Regards
TonyE

#4 museumtom

museumtom

    Lieut-General

  • Old Sweats
  • 5,104 posts
  • Gender:Male
  • Interests:The Great War

Posted 08 December 2010 - 10:26 AM

Thank you Tony and Doc.
I attach the article for your reference.
Kind regards.
Tom.
About a Rifle.
We need rifles—good ones. We need to be able to handle them and to shoot straight. When taking position to fire keep the body rigid but not stiff. The firer should be at right angles to the target, legs slightly apart, with his elbows and lower part of chest forming a triangle. Rest the stock of the rifle in the hollow of left hand, the thumb slightly resting on the side of or just under the barrel, holding the gun firmly but not tightly. It is the right hand does all the work, and keeps the sights straight and true on the “bull.” The ball of the thumb should be pressed against the thick part of the stock, the fingers should grasp, or partly grasp, the “hand,” and the first joint of the first finger should rest lightly on the trigger, whilst the heel; of the stock is held, by steady pressure of the right hand right into the shoulder. You thus avoid the kick. Having thrust your cartridge into the .rifle and closed the breech with a smart snap, the rifleman must first get the stock comfortably fixed against his shoulder, then—though the mode of procedure here varies—bring your foresight down from the top of the target to about an inch below the “bull,” then, fixing your attention on the little black disc, get your foresight; seen through the V in the backsight, just touching the “bull,” pull—not jerk—the trigger, and your first bullet has been sent, at some 2,000 feet per second, towards its mark. A bullet does not travel in a straight line, but, under the influence of gravity and friction, begins to drop almost as soon as it leaves the muzzle. The bullet of a service rifle drops six inches in the first 100 yards, but when it had gone 200 yards it will have dropped not twelve inches but two feet. The drop increases with the distance. Were there no sights, on the rifle and you wanted to hit a mark at 200 yards you would have to aim two feet above it. The sights of a rifle enable you to keep your eye on the mark although the muzzle of the rifle is actually pointing above it. The movable slide of the backsight enables you automatically to point the muzzle just so many feet above the mark aimed at as is necessary to counteract the known drop of the bullet at various ranges.
Judging Distances.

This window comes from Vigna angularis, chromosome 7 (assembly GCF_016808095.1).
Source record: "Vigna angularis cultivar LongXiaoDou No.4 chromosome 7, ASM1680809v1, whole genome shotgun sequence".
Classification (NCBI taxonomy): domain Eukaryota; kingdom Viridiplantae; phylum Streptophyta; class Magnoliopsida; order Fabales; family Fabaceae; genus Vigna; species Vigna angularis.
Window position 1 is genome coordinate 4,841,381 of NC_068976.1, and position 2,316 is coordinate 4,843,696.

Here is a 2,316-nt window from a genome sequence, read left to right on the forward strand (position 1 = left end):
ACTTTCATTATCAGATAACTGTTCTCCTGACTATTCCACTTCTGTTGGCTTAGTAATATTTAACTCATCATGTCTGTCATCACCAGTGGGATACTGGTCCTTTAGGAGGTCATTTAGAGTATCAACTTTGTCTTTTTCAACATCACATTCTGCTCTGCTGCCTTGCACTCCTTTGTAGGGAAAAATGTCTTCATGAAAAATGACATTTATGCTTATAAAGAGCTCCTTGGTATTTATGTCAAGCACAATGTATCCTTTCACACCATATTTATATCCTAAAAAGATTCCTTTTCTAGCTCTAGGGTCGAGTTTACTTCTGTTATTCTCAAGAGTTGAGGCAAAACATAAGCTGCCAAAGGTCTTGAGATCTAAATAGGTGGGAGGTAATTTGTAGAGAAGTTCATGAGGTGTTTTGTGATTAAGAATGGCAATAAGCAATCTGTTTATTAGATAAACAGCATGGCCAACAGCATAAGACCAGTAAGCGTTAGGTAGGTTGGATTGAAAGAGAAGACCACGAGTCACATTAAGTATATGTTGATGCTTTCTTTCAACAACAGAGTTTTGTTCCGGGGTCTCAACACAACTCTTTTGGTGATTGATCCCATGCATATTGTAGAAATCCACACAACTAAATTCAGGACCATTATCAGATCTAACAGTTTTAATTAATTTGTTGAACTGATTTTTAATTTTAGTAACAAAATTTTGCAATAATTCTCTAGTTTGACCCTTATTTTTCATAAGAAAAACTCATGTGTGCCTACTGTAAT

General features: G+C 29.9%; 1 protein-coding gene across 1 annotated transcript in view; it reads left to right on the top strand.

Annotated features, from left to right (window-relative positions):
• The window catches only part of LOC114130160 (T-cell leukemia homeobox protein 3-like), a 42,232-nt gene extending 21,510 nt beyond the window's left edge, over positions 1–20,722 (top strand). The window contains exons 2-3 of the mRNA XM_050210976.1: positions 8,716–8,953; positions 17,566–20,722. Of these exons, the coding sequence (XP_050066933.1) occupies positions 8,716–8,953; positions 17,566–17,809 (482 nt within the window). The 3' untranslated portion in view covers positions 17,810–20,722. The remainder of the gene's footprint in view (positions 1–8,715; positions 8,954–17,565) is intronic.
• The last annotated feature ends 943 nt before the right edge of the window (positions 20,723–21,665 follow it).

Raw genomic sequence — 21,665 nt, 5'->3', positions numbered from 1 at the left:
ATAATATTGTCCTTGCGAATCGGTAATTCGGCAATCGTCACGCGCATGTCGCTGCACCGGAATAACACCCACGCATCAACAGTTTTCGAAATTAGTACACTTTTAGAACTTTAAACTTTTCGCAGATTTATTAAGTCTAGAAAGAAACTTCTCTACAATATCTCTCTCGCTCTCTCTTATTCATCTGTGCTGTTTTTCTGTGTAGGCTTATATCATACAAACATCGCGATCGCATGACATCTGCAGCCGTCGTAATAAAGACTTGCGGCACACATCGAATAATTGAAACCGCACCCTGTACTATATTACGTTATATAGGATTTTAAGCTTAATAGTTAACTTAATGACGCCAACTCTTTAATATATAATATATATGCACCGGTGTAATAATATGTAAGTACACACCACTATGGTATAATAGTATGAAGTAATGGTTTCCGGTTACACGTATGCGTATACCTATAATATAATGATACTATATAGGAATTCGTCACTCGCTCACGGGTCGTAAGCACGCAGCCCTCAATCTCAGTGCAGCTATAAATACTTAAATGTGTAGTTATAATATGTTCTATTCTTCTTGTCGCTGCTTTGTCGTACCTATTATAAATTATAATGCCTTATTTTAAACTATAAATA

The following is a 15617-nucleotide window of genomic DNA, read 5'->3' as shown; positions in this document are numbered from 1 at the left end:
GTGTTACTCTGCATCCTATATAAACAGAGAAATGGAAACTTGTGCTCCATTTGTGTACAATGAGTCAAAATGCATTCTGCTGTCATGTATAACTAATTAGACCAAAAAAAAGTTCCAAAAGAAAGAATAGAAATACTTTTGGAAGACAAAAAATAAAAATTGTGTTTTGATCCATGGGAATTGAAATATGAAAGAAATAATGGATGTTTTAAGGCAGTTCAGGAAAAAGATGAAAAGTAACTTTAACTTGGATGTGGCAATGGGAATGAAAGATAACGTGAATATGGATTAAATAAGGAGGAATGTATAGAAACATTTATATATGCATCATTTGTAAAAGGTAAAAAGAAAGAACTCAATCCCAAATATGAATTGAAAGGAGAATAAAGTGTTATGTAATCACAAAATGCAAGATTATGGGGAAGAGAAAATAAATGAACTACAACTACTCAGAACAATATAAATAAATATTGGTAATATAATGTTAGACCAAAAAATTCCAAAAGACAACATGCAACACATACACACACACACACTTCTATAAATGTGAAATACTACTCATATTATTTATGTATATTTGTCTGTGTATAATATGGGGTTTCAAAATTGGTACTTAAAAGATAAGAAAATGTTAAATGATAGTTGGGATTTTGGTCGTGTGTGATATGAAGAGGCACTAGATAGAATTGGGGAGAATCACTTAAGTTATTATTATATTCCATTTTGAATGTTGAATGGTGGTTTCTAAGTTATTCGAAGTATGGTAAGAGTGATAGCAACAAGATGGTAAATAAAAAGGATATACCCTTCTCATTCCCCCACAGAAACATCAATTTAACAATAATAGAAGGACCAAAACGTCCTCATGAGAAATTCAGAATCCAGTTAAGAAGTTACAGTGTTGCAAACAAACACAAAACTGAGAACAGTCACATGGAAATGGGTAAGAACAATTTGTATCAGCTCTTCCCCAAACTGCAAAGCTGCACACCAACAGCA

Soldiers, volunteers, everybody, need to be able to judge distances. In war a man’s life may hang on his ability to estimate the range of a foeman. It’s an interesting business to be able to judge distances. To learn measure out a distance of, say, one hundred yards, and carefully study it. Then pick out objects in other directions which in your estimation are one hundred yards away, and test your judgment by actual pacing. In this way you will come automatically to recognise a distance of one hundred yards or thereabouts, and you can then estimate a longer distance by reckoning it as being so many times one hundred yards. Another exercise is to get a friend to show himself standing, kneeling, and lying down at various known distances. You should then carefully note and memorise the different appearance he presents according to the distance. You will find that at one hundred yards you can clearly see details of his clothing, which are only partially visible at 150 yards, and quite invisible at 200 yards. Distances are over estimated when the observer is kneeling, sitting, or lying; when both the back-ground and the object are of a similar colour; when heat is rising from the ground; when the ground is undulating or broken, or when looking over a valley; when the object lies in the shade, is only partially seen, or is viewed in mist or a bad light. In long streets, avenues, and ravines, things look farther away than they really are. Distances are underestimated when the sun is behind the observer; when both the background and the object are of different colours, and again when the object is large or is seen in a bright light or clear atmosphere. Should the intervening ground be level, or covered with snow, the object will appear nearer than it is. The observer should also add five to ten per cent, on to his original estimate when he is looking over water or a deep chasm, or, again, when looking upwards or downwards.